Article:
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ASEAN STOCK WATCH Asean Affairs  26 September  2014 


SE Asia Stocks-Jakarta down after parliament ends direct elections; others mixed

Indonesian stocks ended at a more than one-week low on Friday, with heavy foreign outflow after its parliament approved legislation to end direct elections to regional posts, while other Southeast Asian markets ended mixed.
 The Jakarta Composite Index  ended 1.3 percent weaker at its lowest close since Sept. 16 on concerns over political stability after president-elect Joko Widodo's Indonesian 
Democratic Party failed to secure the political support needed to scuttle the legislation. 
    
The index, the worst performer on the week, touched a seven-week low earlier in the day after Indonesia's parliament approved a measure ending direct elections for governors and 
mayors, a move president-elect Joko Widodo said was a "big step back" for the country. 
   
"It reflects that the opposition coalition is very solid, which could be a problem if the new government wants to pass a new economic policy," said Arief Budiman, an analyst with 
Ciptadana Securities in Jakarta. 
    
However, he said the market can take some comfort in the fact that the government does not need to pass fuel subsidy policy through the parliament. 
   
 The Asian Development Bank's downward revision of the country's 2014 economic growth to 5.3 percent from 5.7 percent 
also weighed on sentiment and the bourse suffered a net $118.13 million foreign outflow.  
   
Financial stocks led the fall, with Bank Mandiri  and Bank Rakyat Indonesia  losing 4.5 percent and 3.9 percent, respectively.  
    
Malaysia   fell 0.1 percent, the Philippines slipped 0.5 percent, and Vietnam's benchmark VN Index  surrendered its early gains to end slightly weaker at 0.02 
percent. 
    
Singapore   closed nearly steady at 0.04 percent gain.  
    
Thailand, the only gainer on the week, closed 0.5 percent firmer despite the central bank's warning that the country's pivotal exports will not grow at all this year. 
However, the Bank of Thailand (BOT) maintained that the economy can still grow 1.5 percent in 2014 assuming the government can jack up spending in the last quarter.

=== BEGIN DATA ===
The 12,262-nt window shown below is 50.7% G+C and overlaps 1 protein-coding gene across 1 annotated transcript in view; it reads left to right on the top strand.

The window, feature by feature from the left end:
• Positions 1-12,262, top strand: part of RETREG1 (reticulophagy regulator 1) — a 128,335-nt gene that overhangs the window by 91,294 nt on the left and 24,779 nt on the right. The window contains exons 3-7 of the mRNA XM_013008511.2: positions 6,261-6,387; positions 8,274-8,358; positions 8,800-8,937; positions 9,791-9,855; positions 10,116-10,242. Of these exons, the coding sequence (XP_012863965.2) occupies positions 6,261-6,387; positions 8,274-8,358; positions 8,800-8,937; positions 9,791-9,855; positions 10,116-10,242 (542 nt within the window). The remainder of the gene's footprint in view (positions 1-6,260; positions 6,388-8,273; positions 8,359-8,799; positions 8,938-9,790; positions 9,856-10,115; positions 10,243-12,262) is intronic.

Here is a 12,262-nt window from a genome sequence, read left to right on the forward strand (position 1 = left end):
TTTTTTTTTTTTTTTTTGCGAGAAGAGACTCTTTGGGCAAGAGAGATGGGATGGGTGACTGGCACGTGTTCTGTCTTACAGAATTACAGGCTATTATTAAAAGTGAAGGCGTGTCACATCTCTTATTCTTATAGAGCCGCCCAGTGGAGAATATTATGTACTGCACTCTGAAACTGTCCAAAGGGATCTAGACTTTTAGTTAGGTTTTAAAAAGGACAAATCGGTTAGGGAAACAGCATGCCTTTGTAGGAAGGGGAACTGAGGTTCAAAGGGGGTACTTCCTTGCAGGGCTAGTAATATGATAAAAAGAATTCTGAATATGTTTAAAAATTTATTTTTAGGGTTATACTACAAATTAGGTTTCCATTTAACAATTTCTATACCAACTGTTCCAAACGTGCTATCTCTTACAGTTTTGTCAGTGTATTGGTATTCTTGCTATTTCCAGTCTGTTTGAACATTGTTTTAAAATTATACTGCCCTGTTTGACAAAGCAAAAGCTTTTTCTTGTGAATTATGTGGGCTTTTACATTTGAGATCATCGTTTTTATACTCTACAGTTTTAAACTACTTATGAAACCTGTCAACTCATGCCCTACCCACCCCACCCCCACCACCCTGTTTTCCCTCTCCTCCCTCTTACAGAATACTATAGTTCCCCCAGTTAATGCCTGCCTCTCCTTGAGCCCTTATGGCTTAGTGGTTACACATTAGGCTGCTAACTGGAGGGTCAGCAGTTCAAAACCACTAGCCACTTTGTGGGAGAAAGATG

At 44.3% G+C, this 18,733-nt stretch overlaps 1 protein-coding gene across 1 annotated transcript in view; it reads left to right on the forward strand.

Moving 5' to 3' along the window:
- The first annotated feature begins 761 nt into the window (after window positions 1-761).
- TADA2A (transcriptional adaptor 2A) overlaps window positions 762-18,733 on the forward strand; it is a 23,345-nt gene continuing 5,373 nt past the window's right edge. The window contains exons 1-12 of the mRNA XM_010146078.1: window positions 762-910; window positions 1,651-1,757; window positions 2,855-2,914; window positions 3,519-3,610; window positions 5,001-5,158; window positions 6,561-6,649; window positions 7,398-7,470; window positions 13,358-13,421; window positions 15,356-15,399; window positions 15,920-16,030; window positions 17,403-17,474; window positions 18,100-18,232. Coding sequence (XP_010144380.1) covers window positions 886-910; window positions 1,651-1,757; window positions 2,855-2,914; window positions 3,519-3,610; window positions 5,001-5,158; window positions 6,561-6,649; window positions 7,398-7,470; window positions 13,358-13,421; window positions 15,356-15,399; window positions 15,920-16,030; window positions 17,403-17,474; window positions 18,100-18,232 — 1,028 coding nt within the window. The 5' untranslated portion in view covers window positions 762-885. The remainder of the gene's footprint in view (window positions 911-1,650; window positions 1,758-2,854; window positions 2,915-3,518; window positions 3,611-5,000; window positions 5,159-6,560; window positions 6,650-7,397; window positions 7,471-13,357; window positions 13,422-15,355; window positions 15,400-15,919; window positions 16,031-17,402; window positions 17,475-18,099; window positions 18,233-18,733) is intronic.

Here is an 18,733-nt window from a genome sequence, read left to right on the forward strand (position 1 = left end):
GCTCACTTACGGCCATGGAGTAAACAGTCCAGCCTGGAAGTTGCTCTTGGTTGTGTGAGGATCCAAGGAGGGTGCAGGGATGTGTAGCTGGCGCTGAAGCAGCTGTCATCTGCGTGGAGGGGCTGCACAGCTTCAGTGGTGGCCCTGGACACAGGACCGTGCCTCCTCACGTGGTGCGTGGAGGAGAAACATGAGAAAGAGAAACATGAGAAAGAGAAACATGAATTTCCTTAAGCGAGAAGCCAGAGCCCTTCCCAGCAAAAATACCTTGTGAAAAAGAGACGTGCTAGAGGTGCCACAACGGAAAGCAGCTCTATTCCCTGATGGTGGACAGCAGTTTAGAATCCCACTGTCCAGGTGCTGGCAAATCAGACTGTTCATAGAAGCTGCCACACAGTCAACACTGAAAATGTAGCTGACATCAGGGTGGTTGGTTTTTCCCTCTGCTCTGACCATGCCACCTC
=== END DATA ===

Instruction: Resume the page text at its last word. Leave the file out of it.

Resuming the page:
SOUTHEAST ASIAN STOCK MARKETS 

 Market               Current     Prev Close    Pct Move 
 Singapore           3292.21       3290.99        +0.04 
 Kuala Lumpur     1840.50       1843.11        -0.14 
 Bangkok             1600.16       1591.99        +0.51 
 Jakarta                5132.56       5201.38        -1.32 
 Manila                 7261.30       7294.21        -0.45 
 Ho Chi Minh         604.98         605.10         -0.02 
  



 
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ASEAN NEWS UPDATES      Updated: 04 January 2011

 • Women Shariah scholars see gender gap closing
• Bank Indonesia may hold key rate as inflation hits 7 percent
• Bursa Malaysia to revamp business rules
• Private property prices hit new high in Singapore • Bangkok moves on mass transport
• Thai retailers are upbeat
• Rice exports likely to decline • Vietnamese PM projects 10-year socioeconomic plan

ASEAN  ANALYSIS

This year in Thailand-what next?


AseanAffairs   04 January 2011
By David Swartzentruber      

It is commonplace in journalism to write two types of articles at the transition point between the year that has passed and the New Year. As this writer qualifies as an “old hand” in observing Thailand with a track record dating back 14 years, it is time take a shot at what may unfold in Thailand in 2011.

The first issue that can’t be answered is the health of Thailand’s beloved King Bhumibol, who is now 83 years old. He is the world's longest reigning monarch, but elaborate birthday celebrations in December failed to mask concern over his health. More

 


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